5 Mardi Gras Cocktail Recipes
Looking for Mardi Gras drink ideas? Check out these classic recipes made with Bird Dog Whiskey.
Since its inception in 1699, Mardi Gras (AKA Fat Tuesday) has become the country’s most iconic—and storied—celebration. It’s entirely appropriate that many of the festivities take place on Bourbon Street, an icon in its own right. In fact, some historians claim that Bourbon Street, a major port for Kentucky whiskey in the 1700s, was named for the drink.
Mardi Gras wouldn’t be the party it is without boasting a host of signature drinks, many of which are Bourbon-based. Here’s a selection of favorite libations—all taken to the next level with Bird Dog Whiskey—that can transport you to the Big Easy.
Mardi Gras Bourbon Cocktail Recipes
When you think of Mardi Gras Bourbon Whiskey drinks, several come to mind. We’re highlighting five that have histories all their own. Some are associated with famous NOLA spots; others go back even further. But each one offers a special Bird Dog Whiskey twist.
If you’re in New Orleans, you should hit Pat O’Brien’s bar, home to one of New Orleans’ most famous beverages: the Hurricane, first served there in the 1940s. Bird Dog Peach Whiskey is the perfect complement to its fruity flavor (or take it in another direction with Bird Dog Blackberry Whiskey).
Fill a 16 oz glass with ice, pour in 1 ½ oz Bird Dog Peach Whiskey, 1 oz each of light rum and dark rum. Pour in 6 oz each of orange and pineapple juice and 1 teaspoon lemon juice. Stir, then top with a dash of grenadine and garnish with an orange slice and a cherry.
If any drink can be considered a Mardi Gras standard-bearer, it’s the Sazerac. First introduced in the famed Roosevelt Hotel in 1949, the Louisiana state legislature immortalized it as the official cocktail of New Orleans in 2008. For a new take on this Mardi Gras tradition, complement its sweet, zesty bite with Bird Dog Kentucky Straight Bourbon Whiskey’s accents of spice, light bursts of honey, and long, sweet finish.
Fill one rocks glass with ice and set aside to chill. In a second rocks glass, mix 1 ½ oz of Bird Dog Kentucky Straight Bourbon Whiskey with four dashes of Peychaud’s bitters and ½ oz of simple syrup. Fill the glass with ice and stir until mixed and well chilled. Dump the ice from the first glass and spray two pumps of Herbsaint anise-flavored liqueur from an atomizer into the glass, swirl to coat and dump the excess Herbsaint. Strain the contents of the second glass into the chilled, Herbsaint-coated glass and drape the lemon peel on the side of the glass. (Fun fact: Herbsaint was originally created as an absinthe substitute in New Orleans in 1934.)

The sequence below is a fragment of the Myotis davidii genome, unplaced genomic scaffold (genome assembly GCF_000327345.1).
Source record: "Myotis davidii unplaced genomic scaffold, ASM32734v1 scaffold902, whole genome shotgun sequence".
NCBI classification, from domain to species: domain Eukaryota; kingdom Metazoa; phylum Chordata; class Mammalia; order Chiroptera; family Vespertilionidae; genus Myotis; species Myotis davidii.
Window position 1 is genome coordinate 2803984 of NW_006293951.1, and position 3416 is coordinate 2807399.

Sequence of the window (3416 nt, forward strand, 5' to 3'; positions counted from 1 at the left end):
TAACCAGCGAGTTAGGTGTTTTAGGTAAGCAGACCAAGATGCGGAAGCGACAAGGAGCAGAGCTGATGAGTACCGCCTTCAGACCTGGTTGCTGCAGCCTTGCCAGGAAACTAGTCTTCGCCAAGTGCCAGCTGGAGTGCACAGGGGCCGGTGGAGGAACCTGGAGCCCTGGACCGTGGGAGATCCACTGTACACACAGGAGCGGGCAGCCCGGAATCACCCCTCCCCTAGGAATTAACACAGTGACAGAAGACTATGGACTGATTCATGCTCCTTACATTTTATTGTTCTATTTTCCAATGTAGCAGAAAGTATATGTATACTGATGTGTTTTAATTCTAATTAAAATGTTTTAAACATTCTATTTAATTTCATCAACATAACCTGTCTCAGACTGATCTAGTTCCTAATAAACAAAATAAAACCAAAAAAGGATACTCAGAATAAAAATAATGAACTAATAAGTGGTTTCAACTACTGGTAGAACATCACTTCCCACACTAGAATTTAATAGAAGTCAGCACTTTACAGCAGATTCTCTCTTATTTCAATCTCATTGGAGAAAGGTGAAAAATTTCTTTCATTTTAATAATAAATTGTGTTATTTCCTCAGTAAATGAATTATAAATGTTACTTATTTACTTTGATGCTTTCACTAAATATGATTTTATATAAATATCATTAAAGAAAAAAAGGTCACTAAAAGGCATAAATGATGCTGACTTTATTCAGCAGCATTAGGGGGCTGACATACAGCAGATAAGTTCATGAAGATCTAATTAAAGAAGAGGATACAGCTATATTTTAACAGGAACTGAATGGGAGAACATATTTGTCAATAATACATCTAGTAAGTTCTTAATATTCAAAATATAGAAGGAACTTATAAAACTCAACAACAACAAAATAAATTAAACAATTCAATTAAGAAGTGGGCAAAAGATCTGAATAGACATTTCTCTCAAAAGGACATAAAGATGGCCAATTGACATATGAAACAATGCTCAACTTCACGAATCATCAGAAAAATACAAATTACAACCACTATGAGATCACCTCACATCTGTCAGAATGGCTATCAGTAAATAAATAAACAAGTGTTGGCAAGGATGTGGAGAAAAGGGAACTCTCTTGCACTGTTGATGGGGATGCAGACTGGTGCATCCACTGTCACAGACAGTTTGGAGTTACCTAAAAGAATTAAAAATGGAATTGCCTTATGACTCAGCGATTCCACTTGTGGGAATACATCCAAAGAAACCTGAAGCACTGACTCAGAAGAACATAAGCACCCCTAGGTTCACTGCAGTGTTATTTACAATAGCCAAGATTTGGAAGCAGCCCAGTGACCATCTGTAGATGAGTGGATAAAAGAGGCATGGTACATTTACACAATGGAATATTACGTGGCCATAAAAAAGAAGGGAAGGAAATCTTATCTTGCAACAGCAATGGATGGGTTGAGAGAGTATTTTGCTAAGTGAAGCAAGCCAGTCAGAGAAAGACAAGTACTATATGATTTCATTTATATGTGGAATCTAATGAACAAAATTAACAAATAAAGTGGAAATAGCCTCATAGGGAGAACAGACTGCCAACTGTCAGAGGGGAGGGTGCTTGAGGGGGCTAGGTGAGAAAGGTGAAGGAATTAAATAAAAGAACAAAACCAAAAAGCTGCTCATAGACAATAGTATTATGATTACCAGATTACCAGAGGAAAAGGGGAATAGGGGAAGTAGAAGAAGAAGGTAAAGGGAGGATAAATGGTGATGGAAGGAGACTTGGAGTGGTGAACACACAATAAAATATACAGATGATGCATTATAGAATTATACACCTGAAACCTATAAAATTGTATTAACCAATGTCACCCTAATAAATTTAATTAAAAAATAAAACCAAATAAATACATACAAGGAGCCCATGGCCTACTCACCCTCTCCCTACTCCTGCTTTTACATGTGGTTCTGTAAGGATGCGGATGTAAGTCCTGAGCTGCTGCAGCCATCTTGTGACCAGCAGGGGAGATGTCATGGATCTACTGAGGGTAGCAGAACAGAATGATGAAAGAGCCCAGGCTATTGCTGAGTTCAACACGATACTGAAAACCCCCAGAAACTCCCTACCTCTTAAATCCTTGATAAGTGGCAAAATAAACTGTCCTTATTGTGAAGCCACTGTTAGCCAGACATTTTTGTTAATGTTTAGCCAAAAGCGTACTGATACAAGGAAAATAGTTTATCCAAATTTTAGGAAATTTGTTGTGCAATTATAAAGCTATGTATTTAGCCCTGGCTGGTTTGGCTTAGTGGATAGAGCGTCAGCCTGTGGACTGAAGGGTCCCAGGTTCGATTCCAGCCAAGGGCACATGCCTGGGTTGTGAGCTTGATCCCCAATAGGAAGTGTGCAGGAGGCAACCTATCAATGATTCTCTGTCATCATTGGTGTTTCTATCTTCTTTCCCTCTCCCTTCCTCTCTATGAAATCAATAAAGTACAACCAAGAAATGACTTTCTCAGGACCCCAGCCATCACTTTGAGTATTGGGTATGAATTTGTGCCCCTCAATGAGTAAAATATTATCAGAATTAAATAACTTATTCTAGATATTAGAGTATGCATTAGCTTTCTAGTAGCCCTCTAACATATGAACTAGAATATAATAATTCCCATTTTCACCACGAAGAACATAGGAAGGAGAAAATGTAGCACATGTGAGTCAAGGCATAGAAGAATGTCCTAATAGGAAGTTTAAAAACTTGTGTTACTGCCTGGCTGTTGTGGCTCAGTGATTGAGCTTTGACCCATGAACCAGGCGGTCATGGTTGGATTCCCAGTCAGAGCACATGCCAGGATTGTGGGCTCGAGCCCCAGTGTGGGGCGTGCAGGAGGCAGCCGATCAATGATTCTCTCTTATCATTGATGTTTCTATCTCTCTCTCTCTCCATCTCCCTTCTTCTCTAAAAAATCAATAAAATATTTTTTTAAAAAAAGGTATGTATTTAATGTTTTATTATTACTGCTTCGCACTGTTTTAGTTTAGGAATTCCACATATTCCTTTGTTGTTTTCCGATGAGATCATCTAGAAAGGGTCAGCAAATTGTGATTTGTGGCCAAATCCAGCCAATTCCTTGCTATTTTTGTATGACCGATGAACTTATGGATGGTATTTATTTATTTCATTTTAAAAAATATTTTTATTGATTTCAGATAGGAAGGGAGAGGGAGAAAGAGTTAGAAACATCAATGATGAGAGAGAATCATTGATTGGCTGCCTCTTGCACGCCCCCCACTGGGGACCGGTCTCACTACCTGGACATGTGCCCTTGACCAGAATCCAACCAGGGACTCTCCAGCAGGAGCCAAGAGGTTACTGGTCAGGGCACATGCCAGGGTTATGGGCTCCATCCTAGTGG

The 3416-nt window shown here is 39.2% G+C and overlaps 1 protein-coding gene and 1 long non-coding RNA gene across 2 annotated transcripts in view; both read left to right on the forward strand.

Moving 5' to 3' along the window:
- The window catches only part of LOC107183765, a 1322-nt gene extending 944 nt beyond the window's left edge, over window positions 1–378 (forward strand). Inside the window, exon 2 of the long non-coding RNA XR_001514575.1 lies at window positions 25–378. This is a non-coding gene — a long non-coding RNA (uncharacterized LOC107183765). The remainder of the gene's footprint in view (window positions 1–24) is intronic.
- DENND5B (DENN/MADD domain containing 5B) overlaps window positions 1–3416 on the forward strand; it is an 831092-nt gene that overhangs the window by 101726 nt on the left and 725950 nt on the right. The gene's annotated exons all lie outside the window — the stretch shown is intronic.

As early as 1784, Mint Juleps were prescribed to soothe aching stomachs and help patients who had difficulty swallowing. Legend has it that the mint julep arrived in America when a man was searching near the Mississippi River for water to add to his bourbon. He saw mint growing wild, decided to drop a few leaves into his bourbon, and the Mint Julep was born.
In a small saucepan over medium heat, combine ½ cup water and ½ cup granulated sugar. Bring to a boil, then reduce heat and simmer for 10 minutes. Remove from heat and let cool to room temperature. In a cocktail glass, muddle strawberries and mint. Add 2 oz Bird Dog Kentucky Straight Bourbon Whiskey, 7 Year Old Small Batch and 1 tablespoon simple syrup, then fill with ice and top off with seltzer. Garnish with mint and a strawberry.
The earliest recorded recipe for milk punch dates to a 1711 cookbook. It’s a staple in households and restaurants from the Mississippi Gulf Coast up to the Delta. You’d be hard-pressed to find a restaurant in NOLA that doesn’t serve one. Make yours velvety smooth with Bird Dog Chocolate Whiskey.
Pour 2 cups milk, ½ cup cream, ½ cup Bird Dog Chocolate Whiskey, 6 tablespoons confectioner’s sugar, and a splash of vanilla extract in a blender. Add a handful of ice cubes. Blend until frothy and chilled. Serve with a drizzle of chocolate syrup.
Bourbon Hot Toddy
In the 1610s, dictionary.com notes, the Hindi word “taddy” meant “beverage made from fermented palm sap.” By 1786, taddy was officially defined as “toddy, a beverage made of alcoholic liquor with hot water, sugar, and spices.” Nothing caps off a long day—or night—of celebration like a hot toddy. Complement its sweet warmth with the caramel notes and subtle sea salt flavor of Bird Dog Salted Caramel Whiskey.
Heat 1 cup water in a glass measuring cup in the microwave for 2 minutes. Place 2 tablespoons of honey in a large mug. Add the hot water and 3 oz Bird Dog Salted Caramel Whiskey. Stir until honey is dissolved. Squeeze lemon wedge into the mug and discard. Stir with 1 2-inch cinnamon stick; leave in the mug. Drop a thin slice of lemon into the mug for garnish.
If you’re ready to celebrate for Mardi Gras or any reason at all, Bird Dog Whiskey is right there with you, whether you plan to stick with traditionally classic recipes or variations of our own. Whichever route you choose, here’s how to find our whiskey near you. If you try any of the above recipes or create your own, post your photos on social media and tag us @birddogwhiskey.